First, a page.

Published On: Sat, Jul 16th, 2022

Ombudsman Mossel: “You cannot use capacity as an excuse all the time”

PHILIPSBURG — Ombudsman Gwendolien Mossel was highly critical of the Parliament and the Ministry of Public Housing, Urban Planning, Environment and Infrastructure (VROMI) during an interview with Oral Gibbes on his TV-program Oral Gibbes Live.

“In 2019 we addressed the problems with capacity and expertise at the ministry of VROMI. We see now that they are not able to respond to the public in a timely manner or they answer not at all. In 2020 we addressed the parliament with the request to do something about this. We are now in 2022 and we see an increase in complaints against the VROMI-ministry. We have had 66 complaint and half of them are attributed to VROMI.”

The Ombudsman said that the problems at the ministry have to do with a lack of leadership, guidance and policy. “That is the cause of not working effectively and efficiently. We have addressed this in 2019 and we are now in 2022. What we see is the result of the parliament not doing anything about it. It is very difficult to get responses and that is not fair to the public.”

With VROMI-Minister Doran’s observation that the Ombudsman-investigation into the solid waste collection-tender was incomplete and unbalanced (while the report found that the tender was unfair and not transparent) in mind, interviewer Gibbes started the interview with the question: “Are you making a lot of trouble?”

Mossel laughed. “Some call it trouble, others are saying you are doing a good job, so continue. I am doing what I was appointed to do.”

Mossel emphasized that the office of the Ombudsman is there to assist the parliament with its supervisory role. “It is our job to investigate complaints from the public. We make a report and send it to parliament. It is up to the parliament to look at the report and to hold the respective ministers accountable, to make sure that they execute the recommendations.”

When Gibbes suggested that politicians experience the Ombudsman as “a pain” Mossel noted that the office of the Ombudsman is under threat in several countries. “When they are in parliament they praise the Ombudsman but when they are in the executive branch they change. They see the Ombudsman as a pain, as being difficult.”

This is not how Mossel sees the role of her office. “We are a critical friend. We are here to assist. It is just about promoting good governance, but it is never easy.”

The Ombudsman, who took office as the successor of Nilda Arduin in 2019, pointed out that her office investigates propriety: “Is what the government is doing toward the public proper? We base our findings on international standards of proper conduct for good administration.”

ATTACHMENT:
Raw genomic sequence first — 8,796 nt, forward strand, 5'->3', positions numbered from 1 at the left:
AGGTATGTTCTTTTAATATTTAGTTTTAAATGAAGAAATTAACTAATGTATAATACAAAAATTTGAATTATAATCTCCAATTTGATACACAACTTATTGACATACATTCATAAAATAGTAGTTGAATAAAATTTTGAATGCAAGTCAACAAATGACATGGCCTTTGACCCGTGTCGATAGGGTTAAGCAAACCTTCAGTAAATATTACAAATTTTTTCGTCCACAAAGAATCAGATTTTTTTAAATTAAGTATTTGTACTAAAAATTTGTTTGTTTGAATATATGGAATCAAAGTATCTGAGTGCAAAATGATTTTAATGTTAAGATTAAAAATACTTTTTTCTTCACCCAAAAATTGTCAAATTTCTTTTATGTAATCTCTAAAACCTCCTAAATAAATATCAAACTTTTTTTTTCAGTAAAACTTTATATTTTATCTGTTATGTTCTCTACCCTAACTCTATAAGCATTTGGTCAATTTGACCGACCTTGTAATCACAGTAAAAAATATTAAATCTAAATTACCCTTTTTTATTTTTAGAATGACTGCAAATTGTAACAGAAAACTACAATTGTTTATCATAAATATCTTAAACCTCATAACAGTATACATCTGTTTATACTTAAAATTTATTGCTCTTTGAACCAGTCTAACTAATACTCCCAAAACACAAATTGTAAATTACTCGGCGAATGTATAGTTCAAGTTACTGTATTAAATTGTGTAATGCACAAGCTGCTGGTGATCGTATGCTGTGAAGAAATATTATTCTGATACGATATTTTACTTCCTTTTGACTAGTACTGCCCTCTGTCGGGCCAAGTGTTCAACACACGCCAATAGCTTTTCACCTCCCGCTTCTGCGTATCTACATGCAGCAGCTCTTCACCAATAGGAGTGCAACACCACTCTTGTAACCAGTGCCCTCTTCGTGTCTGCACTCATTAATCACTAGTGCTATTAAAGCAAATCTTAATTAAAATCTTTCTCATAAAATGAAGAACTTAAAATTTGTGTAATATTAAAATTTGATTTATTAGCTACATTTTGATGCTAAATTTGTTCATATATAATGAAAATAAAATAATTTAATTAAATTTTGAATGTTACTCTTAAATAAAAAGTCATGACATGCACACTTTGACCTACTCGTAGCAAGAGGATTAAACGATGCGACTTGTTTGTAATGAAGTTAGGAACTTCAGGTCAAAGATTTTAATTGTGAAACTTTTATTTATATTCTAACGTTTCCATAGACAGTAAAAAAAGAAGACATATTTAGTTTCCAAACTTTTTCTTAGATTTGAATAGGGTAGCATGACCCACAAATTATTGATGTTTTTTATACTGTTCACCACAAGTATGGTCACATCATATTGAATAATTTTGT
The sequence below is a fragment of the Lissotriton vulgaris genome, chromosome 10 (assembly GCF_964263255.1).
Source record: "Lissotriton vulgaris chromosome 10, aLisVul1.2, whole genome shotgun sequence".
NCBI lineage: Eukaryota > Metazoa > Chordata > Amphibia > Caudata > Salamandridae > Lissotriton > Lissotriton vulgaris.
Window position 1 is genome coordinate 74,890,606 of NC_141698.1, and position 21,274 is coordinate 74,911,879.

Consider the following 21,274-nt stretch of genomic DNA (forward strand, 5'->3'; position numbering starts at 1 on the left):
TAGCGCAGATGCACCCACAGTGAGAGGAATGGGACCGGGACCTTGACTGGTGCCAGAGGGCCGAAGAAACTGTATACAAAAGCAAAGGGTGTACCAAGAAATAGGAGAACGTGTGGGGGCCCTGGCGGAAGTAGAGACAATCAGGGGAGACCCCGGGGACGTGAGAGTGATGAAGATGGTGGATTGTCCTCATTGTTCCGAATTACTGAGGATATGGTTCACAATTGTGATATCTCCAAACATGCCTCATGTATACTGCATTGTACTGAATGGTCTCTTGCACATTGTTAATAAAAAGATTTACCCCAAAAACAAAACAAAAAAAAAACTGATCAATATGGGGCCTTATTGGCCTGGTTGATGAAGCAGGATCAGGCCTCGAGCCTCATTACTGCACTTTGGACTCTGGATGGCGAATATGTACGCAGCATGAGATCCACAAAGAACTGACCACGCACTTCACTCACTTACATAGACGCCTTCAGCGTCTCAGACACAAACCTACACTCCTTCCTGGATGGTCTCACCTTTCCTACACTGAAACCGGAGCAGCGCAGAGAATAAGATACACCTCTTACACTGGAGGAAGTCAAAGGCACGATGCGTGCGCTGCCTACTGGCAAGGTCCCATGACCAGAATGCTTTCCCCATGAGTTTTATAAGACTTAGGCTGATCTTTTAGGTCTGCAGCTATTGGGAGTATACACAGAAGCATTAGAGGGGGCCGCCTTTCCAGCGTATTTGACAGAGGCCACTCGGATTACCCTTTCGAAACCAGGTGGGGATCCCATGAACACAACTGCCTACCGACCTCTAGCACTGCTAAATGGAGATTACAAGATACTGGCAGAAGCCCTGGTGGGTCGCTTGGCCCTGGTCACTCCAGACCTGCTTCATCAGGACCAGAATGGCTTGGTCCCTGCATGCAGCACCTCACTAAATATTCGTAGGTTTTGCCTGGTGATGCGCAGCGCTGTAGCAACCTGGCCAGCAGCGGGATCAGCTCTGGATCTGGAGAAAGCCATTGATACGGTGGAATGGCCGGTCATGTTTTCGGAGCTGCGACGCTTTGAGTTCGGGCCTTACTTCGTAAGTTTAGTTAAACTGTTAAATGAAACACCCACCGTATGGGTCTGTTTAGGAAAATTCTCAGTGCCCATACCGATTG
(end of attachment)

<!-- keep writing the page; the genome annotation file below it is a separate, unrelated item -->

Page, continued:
When the Ombudsman releases a report, like the systemic investigation into the tender for solid waste collection, it is up to the parliament to do its due diligence and to take action. But that does not always (or almost never) happen.

“In 2019 we addressed the problems with the lack of capacity and expertise at the VROMI-ministry. But like with many of our reports, if the parliament had done its due diligence we would have been further along right now and a lot of things would have been dealt with.”

Mossel was quite clear about the solid waste tender-investigation. “We approached the minister and asked questions but he was reluctant. Things went back and forth. We asked to file certain documents at our office, but instead the minister offered these documents for review. We had to go to his office and look at them. That is not the same as submitting documents to the Ombudsman. We said that we needed a complete file. When we finally received it we found things that resulted in our decision to start a systemic investigation. We held hearings with the evaluation committee, cabinet members, heads of departments, the minister and his secretary-general. It appeared that we had not received the complete file.”

The terms of reference for the solid waste collection-tender where hastily put together. “That is one of the bottlenecks,” Mossel said. “They were pressed for time and everything went very fast. But you cannot use capacity problems as an excuse all the time. This is where the parliament comes in. In my opinion, you do with what you have and you do what you have to do.”

Mossel said that her office had given Minister Doran three weeks to react to the preliminary report about the tender. The minister took eight weeks to respond. While Doran claimed that the investigation was incomplete and unbalanced, Mossel notes that he did not indicate what was incomplete. “But our report is clear. It is based on facts, but important documents were not provided, like those that have to do with post-awarding, even though that is also part of the process. The minister claims that he has given us all information but that is not so. We have done the investigation and we have the facts and the documents to back them up.”

The next step is in the hands of parliament. “They have to deal with accountability. If they do not do their due diligence, then that is it. I am not going into a political back and forth. These are our findings and it is up to parliament to do something with them. If the parliament does not act then all we have is a report.”


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